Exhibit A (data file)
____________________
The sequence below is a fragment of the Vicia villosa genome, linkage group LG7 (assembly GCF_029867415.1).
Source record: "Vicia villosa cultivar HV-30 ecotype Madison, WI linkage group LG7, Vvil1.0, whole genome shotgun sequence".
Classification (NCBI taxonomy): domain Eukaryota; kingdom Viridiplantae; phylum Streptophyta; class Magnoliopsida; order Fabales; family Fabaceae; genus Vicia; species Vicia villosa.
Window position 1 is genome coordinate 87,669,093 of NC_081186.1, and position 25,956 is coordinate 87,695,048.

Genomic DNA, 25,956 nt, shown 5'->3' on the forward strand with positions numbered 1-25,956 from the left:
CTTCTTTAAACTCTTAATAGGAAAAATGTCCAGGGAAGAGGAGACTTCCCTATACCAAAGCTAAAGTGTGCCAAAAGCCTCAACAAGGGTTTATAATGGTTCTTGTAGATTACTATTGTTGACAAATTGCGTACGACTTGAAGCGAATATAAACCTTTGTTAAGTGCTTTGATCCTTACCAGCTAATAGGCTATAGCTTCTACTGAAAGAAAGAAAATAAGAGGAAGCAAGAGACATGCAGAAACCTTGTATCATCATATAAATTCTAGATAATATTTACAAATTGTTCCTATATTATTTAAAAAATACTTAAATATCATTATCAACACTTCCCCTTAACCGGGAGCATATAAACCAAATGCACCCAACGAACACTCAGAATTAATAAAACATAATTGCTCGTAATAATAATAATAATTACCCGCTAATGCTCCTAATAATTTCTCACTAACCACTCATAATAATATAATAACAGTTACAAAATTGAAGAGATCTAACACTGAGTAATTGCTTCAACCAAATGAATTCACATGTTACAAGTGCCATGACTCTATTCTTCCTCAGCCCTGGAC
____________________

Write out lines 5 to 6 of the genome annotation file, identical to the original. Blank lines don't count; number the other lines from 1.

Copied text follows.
Genomic DNA, 25,956 nt, shown 5'->3' on the forward strand with positions numbered 1-25,956 from the left:
CTTCTTTAAACTCTTAATAGGAAAAATGTCCAGGGAAGAGGAGACTTCCCTATACCAAAGCTAAAGTGTGCCAAAAGCCTCAACAAGGGTTTATAATGGTTCTTGTAGATTACTATTGTTGACAAATTGCGTACGACTTGAAGCGAATATAAACCTTTGTTAAGTGCTTTGATCCTTACCAGCTAATAGGCTATAGCTTCTACTGAAAGAAAGAAAATAAGAGGAAGCAAGAGACATGCAGAAACCTTGTATCATCATATAAATTCTAGATAATATTTACAAATTGTTCCTATATTATTTAAAAAATACTTAAATATCATTATCAACACTTCCCCTTAACCGGGAGCATATAAACCAAATGCACCCAACGAACACTCAGAATTAATAAAACATAATTGCTCGTAATAATAATAATAATTACCCGCTAATGCTCCTAATAATTTCTCACTAACCACTCATAATAATATAATAACAGTTACAAAATTGAAGAGATCTAACACTGAGTAATTGCTTCAACCAAATGAATTCACATGTTACAAGTGCCATGACTCTATTCTTCCTCAGCCCTGGAC